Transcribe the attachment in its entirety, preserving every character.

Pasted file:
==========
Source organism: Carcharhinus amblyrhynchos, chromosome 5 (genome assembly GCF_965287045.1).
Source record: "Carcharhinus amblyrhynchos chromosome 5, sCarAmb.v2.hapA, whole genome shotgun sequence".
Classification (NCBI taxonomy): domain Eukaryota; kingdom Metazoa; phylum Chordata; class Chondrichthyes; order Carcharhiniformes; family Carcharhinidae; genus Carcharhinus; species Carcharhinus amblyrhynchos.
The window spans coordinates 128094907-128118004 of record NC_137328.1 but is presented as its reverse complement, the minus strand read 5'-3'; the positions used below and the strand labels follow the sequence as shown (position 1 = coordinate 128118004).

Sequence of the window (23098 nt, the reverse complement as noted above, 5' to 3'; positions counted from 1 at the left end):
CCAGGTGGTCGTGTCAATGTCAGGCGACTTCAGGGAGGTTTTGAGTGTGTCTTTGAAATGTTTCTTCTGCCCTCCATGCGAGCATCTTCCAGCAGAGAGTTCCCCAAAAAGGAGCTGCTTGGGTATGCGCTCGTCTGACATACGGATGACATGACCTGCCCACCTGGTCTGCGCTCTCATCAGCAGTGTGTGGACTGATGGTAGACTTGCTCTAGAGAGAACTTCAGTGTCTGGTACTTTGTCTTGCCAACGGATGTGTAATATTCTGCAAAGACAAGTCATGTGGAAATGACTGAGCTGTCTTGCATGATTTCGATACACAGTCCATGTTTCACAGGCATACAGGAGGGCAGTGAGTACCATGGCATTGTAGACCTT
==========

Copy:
Source organism: Carcharhinus amblyrhynchos, chromosome 5 (genome assembly GCF_965287045.1).
Source record: "Carcharhinus amblyrhynchos chromosome 5, sCarAmb.v2.hapA, whole genome shotgun sequence".
Classification (NCBI taxonomy): domain Eukaryota; kingdom Metazoa; phylum Chordata; class Chondrichthyes; order Carcharhiniformes; family Carcharhinidae; genus Carcharhinus; species Carcharhinus amblyrhynchos.
The window spans coordinates 128094907-128118004 of record NC_137328.1 but is presented as its reverse complement, the minus strand read 5'-3'; the positions used below and the strand labels follow the sequence as shown (position 1 = coordinate 128118004).

Sequence of the window (23098 nt, the reverse complement as noted above, 5' to 3'; positions counted from 1 at the left end):
CCAGGTGGTCGTGTCAATGTCAGGCGACTTCAGGGAGGTTTTGAGTGTGTCTTTGAAATGTTTCTTCTGCCCTCCATGCGAGCATCTTCCAGCAGAGAGTTCCCCAAAAAGGAGCTGCTTGGGTATGCGCTCGTCTGACATACGGATGACATGACCTGCCCACCTGGTCTGCGCTCTCATCAGCAGTGTGTGGACTGATGGTAGACTTGCTCTAGAGAGAACTTCAGTGTCTGGTACTTTGTCTTGCCAACGGATGTGTAATATTCTGCAAAGACAAGTCATGTGGAAATGACTGAGCTGTCTTGCATGATTTCGATACACAGTCCATGTTTCACAGGCATACAGGAGGGCAGTGAGTACCATGGCATTGTAGACCTT